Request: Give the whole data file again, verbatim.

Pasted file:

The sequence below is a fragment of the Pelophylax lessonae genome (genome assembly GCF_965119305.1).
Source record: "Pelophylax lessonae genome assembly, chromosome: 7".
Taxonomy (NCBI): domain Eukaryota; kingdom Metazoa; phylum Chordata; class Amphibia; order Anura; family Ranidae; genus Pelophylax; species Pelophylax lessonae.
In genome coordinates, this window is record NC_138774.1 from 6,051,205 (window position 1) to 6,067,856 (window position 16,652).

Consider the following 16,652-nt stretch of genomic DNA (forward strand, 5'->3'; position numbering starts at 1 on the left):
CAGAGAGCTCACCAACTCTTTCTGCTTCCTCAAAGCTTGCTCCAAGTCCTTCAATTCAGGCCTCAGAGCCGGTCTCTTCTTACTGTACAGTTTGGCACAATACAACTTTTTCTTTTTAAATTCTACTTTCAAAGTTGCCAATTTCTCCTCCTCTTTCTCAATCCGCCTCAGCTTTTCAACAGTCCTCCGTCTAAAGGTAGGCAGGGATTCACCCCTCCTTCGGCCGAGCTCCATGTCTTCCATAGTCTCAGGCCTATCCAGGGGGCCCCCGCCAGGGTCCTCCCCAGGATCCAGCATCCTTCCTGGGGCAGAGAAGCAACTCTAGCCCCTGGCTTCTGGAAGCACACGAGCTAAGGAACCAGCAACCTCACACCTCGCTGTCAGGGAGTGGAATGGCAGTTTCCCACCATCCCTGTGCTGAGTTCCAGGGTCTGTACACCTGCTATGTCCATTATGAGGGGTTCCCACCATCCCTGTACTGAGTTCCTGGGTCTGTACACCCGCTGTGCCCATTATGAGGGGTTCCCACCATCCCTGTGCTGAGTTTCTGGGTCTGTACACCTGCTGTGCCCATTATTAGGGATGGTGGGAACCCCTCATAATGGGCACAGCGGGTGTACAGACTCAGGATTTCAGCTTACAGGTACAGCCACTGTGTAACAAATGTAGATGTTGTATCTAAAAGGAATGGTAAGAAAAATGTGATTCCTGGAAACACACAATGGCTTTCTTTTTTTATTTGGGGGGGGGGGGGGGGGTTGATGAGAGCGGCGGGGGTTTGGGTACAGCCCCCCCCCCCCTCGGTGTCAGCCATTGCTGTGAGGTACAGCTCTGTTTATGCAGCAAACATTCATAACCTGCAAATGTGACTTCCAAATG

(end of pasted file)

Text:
The sequence below is a fragment of the Pelophylax lessonae genome (genome assembly GCF_965119305.1).
Source record: "Pelophylax lessonae genome assembly, chromosome: 7".
Taxonomy (NCBI): domain Eukaryota; kingdom Metazoa; phylum Chordata; class Amphibia; order Anura; family Ranidae; genus Pelophylax; species Pelophylax lessonae.
In genome coordinates, this window is record NC_138774.1 from 6,051,205 (window position 1) to 6,067,856 (window position 16,652).

Consider the following 16,652-nt stretch of genomic DNA (forward strand, 5'->3'; position numbering starts at 1 on the left):
CAGAGAGCTCACCAACTCTTTCTGCTTCCTCAAAGCTTGCTCCAAGTCCTTCAATTCAGGCCTCAGAGCCGGTCTCTTCTTACTGTACAGTTTGGCACAATACAACTTTTTCTTTTTAAATTCTACTTTCAAAGTTGCCAATTTCTCCTCCTCTTTCTCAATCCGCCTCAGCTTTTCAACAGTCCTCCGTCTAAAGGTAGGCAGGGATTCACCCCTCCTTCGGCCGAGCTCCATGTCTTCCATAGTCTCAGGCCTATCCAGGGGGCCCCCGCCAGGGTCCTCCCCAGGATCCAGCATCCTTCCTGGGGCAGAGAAGCAACTCTAGCCCCTGGCTTCTGGAAGCACACGAGCTAAGGAACCAGCAACCTCACACCTCGCTGTCAGGGAGTGGAATGGCAGTTTCCCACCATCCCTGTGCTGAGTTCCAGGGTCTGTACACCTGCTATGTCCATTATGAGGGGTTCCCACCATCCCTGTACTGAGTTCCTGGGTCTGTACACCCGCTGTGCCCATTATGAGGGGTTCCCACCATCCCTGTGCTGAGTTTCTGGGTCTGTACACCTGCTGTGCCCATTATTAGGGATGGTGGGAACCCCTCATAATGGGCACAGCGGGTGTACAGACTCAGGATTTCAGCTTACAGGTACAGCCACTGTGTAACAAATGTAGATGTTGTATCTAAAAGGAATGGTAAGAAAAATGTGATTCCTGGAAACACACAATGGCTTTCTTTTTTTATTTGGGGGGGGGGGGGGGGGTTGATGAGAGCGGCGGGGGTTTGGGTACAGCCCCCCCCCCCCTCGGTGTCAGCCATTGCTGTGAGGTACAGCTCTGTTTATGCAGCAAACATTCATAACCTGCAAATGTGACTTCCAAATG